8. “Feminists seize on her story and amplify Sulkowicz’s campaign, giving it national prominence….The campaign gains the attention and support of feminists in or close to the Obama Administration – particularly New York senator Kirsten Gillibrand – who takes up the cudgels on behalf of Sulkowicz, swallowing her story whole and inviting her to the State of the Union address…”

    Do you think there was a point when Sulky Witch thought “Oh, shit, things are really getting out of hand now!”. But there comes a point after which one can never really back down…

  9. “but just imagine if whole swathes decided to sell up at once. You wouldnt find enough buyers”

    But even if you could, where would the sellers go?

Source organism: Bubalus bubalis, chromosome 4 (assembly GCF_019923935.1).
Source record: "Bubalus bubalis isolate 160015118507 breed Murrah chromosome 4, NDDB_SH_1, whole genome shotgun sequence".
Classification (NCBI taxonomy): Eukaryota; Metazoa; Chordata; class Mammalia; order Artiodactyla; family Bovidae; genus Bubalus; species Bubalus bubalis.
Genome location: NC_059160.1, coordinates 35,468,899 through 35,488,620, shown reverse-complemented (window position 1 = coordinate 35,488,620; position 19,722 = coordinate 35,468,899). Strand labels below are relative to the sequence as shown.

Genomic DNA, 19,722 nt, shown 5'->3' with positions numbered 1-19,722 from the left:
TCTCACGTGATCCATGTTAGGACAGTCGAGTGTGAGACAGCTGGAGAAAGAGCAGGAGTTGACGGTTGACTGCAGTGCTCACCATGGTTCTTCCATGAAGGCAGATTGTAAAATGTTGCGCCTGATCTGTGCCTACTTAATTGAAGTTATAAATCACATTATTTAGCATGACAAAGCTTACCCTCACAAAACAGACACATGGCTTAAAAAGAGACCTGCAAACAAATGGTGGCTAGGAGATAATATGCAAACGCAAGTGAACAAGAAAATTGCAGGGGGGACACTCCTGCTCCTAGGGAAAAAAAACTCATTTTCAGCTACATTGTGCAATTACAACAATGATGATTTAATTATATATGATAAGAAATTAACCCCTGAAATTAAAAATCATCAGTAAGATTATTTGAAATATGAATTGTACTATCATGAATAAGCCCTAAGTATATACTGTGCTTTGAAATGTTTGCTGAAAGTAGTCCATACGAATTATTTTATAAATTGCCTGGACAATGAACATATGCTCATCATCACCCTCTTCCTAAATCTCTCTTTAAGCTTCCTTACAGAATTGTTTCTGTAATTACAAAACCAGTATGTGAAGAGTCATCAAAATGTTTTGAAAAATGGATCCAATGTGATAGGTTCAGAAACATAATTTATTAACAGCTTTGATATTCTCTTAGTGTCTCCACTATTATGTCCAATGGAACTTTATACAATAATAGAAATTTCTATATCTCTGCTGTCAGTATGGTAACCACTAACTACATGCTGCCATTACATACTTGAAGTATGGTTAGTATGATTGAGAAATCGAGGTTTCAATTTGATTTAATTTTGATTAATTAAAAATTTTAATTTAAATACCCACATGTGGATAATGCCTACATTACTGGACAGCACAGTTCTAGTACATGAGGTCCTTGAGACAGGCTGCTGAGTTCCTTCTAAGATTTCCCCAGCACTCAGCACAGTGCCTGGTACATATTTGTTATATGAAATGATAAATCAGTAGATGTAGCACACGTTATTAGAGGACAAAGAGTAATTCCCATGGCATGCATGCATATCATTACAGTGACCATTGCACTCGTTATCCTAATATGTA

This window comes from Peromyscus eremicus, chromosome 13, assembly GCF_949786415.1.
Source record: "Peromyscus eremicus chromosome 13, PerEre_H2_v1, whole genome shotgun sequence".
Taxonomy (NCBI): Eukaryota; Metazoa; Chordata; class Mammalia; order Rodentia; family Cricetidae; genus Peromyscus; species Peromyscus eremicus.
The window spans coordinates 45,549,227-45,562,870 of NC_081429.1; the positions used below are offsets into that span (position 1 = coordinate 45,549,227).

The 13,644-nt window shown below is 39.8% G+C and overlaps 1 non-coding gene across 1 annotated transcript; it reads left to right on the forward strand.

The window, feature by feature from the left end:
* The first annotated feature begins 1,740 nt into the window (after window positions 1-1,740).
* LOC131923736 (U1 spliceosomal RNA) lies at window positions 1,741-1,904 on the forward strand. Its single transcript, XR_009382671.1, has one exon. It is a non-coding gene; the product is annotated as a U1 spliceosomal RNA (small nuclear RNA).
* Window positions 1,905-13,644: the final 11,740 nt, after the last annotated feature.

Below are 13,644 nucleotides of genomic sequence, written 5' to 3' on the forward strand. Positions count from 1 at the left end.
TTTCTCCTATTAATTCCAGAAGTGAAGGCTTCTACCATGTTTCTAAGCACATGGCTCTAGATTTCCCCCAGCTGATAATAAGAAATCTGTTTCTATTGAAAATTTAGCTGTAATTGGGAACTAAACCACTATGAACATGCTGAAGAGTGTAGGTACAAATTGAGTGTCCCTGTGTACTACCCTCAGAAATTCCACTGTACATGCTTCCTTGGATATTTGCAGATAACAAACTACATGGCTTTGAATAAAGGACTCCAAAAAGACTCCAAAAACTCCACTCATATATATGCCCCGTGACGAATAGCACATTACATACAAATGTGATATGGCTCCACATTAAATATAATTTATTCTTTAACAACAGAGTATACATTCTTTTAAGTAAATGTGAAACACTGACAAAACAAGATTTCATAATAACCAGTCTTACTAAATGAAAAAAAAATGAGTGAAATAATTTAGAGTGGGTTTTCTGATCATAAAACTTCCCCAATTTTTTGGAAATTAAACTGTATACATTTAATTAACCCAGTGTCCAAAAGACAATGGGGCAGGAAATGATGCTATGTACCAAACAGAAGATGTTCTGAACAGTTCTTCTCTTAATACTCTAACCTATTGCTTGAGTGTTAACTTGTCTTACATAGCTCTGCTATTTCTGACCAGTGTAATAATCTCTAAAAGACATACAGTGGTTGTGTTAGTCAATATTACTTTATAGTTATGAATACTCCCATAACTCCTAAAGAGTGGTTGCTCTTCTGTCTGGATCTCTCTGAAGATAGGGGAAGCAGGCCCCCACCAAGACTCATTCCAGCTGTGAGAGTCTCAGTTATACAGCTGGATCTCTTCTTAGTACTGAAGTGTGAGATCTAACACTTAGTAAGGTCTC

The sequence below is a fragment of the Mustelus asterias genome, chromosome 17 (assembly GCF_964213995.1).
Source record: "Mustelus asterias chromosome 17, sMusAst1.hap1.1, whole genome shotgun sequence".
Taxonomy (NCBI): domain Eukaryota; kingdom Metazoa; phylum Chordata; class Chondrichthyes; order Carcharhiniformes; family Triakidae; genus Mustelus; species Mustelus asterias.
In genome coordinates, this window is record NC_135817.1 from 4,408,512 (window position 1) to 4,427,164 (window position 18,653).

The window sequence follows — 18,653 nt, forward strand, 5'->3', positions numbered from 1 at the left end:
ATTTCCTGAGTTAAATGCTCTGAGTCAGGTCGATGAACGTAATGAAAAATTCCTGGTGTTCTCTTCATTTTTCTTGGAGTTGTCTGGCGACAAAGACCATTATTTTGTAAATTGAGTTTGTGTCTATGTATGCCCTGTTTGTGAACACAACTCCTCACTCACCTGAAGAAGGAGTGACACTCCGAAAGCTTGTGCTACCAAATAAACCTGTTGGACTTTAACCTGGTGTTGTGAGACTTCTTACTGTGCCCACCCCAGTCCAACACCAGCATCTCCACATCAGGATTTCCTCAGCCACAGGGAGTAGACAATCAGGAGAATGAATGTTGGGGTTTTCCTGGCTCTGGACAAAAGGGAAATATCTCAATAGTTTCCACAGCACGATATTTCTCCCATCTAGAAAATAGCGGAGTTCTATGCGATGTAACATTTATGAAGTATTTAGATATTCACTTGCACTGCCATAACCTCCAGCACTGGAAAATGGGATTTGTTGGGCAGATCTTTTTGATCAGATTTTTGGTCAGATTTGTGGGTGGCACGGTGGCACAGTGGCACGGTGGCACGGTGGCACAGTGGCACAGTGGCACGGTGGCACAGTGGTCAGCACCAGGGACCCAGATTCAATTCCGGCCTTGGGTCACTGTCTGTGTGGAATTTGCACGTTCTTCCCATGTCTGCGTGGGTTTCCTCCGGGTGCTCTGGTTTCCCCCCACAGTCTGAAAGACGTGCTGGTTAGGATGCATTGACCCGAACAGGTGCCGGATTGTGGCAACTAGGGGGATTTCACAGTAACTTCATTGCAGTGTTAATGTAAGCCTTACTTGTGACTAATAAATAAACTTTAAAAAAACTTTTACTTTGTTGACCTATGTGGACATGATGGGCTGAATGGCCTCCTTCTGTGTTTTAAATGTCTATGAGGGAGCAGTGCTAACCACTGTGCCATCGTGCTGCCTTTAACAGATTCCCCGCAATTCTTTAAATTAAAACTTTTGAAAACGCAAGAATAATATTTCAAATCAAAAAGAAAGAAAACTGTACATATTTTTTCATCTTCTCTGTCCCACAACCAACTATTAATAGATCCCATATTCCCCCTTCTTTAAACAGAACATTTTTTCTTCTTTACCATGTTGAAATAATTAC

10. @Tim,

    Don’t take it the wrong way. I manage dozens of professional writers, and I fly around teaching people how to write. And I’m in major nit-picking mode today. I wish more of mine were up to your standard.

  11. I suggest you go easy on the stripping out of nonessential words. They can really help the information flow into your reader’s brain. In fiction, word count doesn’t matter if more words make it more pleasant to read.

  12. I’ve not been following the novel thing. Is it something along the lines of two thirds of a polyamorous triple getting outraged when the other third brings the groceries home in a plastic carrier bag?

  13. “It’s known as the ratchet mechanism whereby spending can only ever be increased but never, ever reduced.”